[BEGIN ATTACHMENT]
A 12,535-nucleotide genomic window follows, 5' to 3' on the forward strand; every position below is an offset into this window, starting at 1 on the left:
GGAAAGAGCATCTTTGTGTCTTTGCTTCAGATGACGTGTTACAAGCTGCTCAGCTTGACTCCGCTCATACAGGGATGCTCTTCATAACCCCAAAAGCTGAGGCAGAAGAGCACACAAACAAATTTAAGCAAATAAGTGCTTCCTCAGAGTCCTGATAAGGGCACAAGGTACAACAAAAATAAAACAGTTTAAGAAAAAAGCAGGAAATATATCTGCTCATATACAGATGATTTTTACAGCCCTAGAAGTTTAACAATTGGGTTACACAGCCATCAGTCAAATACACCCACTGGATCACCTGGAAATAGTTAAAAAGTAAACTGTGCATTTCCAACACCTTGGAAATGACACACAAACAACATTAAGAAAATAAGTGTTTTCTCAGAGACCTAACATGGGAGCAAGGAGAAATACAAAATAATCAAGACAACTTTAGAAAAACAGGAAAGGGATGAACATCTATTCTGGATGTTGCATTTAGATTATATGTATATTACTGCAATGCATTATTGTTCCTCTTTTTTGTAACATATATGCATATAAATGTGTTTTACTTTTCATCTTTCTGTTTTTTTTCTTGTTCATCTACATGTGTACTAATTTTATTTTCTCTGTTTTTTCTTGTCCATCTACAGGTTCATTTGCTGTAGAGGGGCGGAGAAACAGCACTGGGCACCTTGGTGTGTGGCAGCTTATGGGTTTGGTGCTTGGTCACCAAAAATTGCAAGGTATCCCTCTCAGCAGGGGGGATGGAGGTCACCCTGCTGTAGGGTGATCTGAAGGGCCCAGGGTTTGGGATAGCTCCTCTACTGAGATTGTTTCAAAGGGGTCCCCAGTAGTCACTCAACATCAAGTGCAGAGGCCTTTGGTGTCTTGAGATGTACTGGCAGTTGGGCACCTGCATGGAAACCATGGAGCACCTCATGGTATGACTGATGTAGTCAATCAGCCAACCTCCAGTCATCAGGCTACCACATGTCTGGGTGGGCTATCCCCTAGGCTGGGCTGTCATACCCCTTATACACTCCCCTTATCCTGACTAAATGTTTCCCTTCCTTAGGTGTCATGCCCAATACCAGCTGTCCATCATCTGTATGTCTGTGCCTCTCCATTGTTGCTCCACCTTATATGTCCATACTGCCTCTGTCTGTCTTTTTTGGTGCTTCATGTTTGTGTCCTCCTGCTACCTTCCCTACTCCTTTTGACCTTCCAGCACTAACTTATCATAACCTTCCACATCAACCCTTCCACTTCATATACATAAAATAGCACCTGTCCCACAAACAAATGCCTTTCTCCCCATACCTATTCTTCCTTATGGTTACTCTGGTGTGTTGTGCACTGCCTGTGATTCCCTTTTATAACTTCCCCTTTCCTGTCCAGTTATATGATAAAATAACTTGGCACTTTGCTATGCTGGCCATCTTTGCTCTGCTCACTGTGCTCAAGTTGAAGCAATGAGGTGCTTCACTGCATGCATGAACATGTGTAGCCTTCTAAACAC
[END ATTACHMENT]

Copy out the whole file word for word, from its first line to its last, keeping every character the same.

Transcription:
A 12,535-nucleotide genomic window follows, 5' to 3' on the forward strand; every position below is an offset into this window, starting at 1 on the left:
GGAAAGAGCATCTTTGTGTCTTTGCTTCAGATGACGTGTTACAAGCTGCTCAGCTTGACTCCGCTCATACAGGGATGCTCTTCATAACCCCAAAAGCTGAGGCAGAAGAGCACACAAACAAATTTAAGCAAATAAGTGCTTCCTCAGAGTCCTGATAAGGGCACAAGGTACAACAAAAATAAAACAGTTTAAGAAAAAAGCAGGAAATATATCTGCTCATATACAGATGATTTTTACAGCCCTAGAAGTTTAACAATTGGGTTACACAGCCATCAGTCAAATACACCCACTGGATCACCTGGAAATAGTTAAAAAGTAAACTGTGCATTTCCAACACCTTGGAAATGACACACAAACAACATTAAGAAAATAAGTGTTTTCTCAGAGACCTAACATGGGAGCAAGGAGAAATACAAAATAATCAAGACAACTTTAGAAAAACAGGAAAGGGATGAACATCTATTCTGGATGTTGCATTTAGATTATATGTATATTACTGCAATGCATTATTGTTCCTCTTTTTTGTAACATATATGCATATAAATGTGTTTTACTTTTCATCTTTCTGTTTTTTTTCTTGTTCATCTACATGTGTACTAATTTTATTTTCTCTGTTTTTTCTTGTCCATCTACAGGTTCATTTGCTGTAGAGGGGCGGAGAAACAGCACTGGGCACCTTGGTGTGTGGCAGCTTATGGGTTTGGTGCTTGGTCACCAAAAATTGCAAGGTATCCCTCTCAGCAGGGGGGATGGAGGTCACCCTGCTGTAGGGTGATCTGAAGGGCCCAGGGTTTGGGATAGCTCCTCTACTGAGATTGTTTCAAAGGGGTCCCCAGTAGTCACTCAACATCAAGTGCAGAGGCCTTTGGTGTCTTGAGATGTACTGGCAGTTGGGCACCTGCATGGAAACCATGGAGCACCTCATGGTATGACTGATGTAGTCAATCAGCCAACCTCCAGTCATCAGGCTACCACATGTCTGGGTGGGCTATCCCCTAGGCTGGGCTGTCATACCCCTTATACACTCCCCTTATCCTGACTAAATGTTTCCCTTCCTTAGGTGTCATGCCCAATACCAGCTGTCCATCATCTGTATGTCTGTGCCTCTCCATTGTTGCTCCACCTTATATGTCCATACTGCCTCTGTCTGTCTTTTTTGGTGCTTCATGTTTGTGTCCTCCTGCTACCTTCCCTACTCCTTTTGACCTTCCAGCACTAACTTATCATAACCTTCCACATCAACCCTTCCACTTCATATACATAAAATAGCACCTGTCCCACAAACAAATGCCTTTCTCCCCATACCTATTCTTCCTTATGGTTACTCTGGTGTGTTGTGCACTGCCTGTGATTCCCTTTTATAACTTCCCCTTTCCTGTCCAGTTATATGATAAAATAACTTGGCACTTTGCTATGCTGGCCATCTTTGCTCTGCTCACTGTGCTCAAGTTGAAGCAATGAGGTGCTTCACTGCATGCATGAACATGTGTAGCCTTCTAAACAC